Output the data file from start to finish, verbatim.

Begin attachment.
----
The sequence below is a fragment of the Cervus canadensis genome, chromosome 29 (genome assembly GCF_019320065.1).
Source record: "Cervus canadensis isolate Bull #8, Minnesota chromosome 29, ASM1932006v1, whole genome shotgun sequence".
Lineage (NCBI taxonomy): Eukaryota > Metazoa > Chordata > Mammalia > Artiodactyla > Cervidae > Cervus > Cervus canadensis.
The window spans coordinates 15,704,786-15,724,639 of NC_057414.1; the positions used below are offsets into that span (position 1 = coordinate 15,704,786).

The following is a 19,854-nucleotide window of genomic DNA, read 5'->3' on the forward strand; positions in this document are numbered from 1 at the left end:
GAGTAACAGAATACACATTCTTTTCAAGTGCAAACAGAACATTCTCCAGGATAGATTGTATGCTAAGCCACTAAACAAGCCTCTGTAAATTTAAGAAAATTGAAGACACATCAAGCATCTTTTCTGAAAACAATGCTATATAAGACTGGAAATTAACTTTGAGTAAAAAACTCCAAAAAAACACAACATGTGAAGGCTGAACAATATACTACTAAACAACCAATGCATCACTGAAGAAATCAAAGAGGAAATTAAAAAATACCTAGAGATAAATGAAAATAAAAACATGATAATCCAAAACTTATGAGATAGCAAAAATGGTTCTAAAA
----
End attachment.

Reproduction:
The sequence below is a fragment of the Cervus canadensis genome, chromosome 29 (genome assembly GCF_019320065.1).
Source record: "Cervus canadensis isolate Bull #8, Minnesota chromosome 29, ASM1932006v1, whole genome shotgun sequence".
Lineage (NCBI taxonomy): Eukaryota > Metazoa > Chordata > Mammalia > Artiodactyla > Cervidae > Cervus > Cervus canadensis.
The window spans coordinates 15,704,786-15,724,639 of NC_057414.1; the positions used below are offsets into that span (position 1 = coordinate 15,704,786).

The following is a 19,854-nucleotide window of genomic DNA, read 5'->3' on the forward strand; positions in this document are numbered from 1 at the left end:
GAGTAACAGAATACACATTCTTTTCAAGTGCAAACAGAACATTCTCCAGGATAGATTGTATGCTAAGCCACTAAACAAGCCTCTGTAAATTTAAGAAAATTGAAGACACATCAAGCATCTTTTCTGAAAACAATGCTATATAAGACTGGAAATTAACTTTGAGTAAAAAACTCCAAAAAAACACAACATGTGAAGGCTGAACAATATACTACTAAACAACCAATGCATCACTGAAGAAATCAAAGAGGAAATTAAAAAATACCTAGAGATAAATGAAAATAAAAACATGATAATCCAAAACTTATGAGATAGCAAAAATGGTTCTAAAA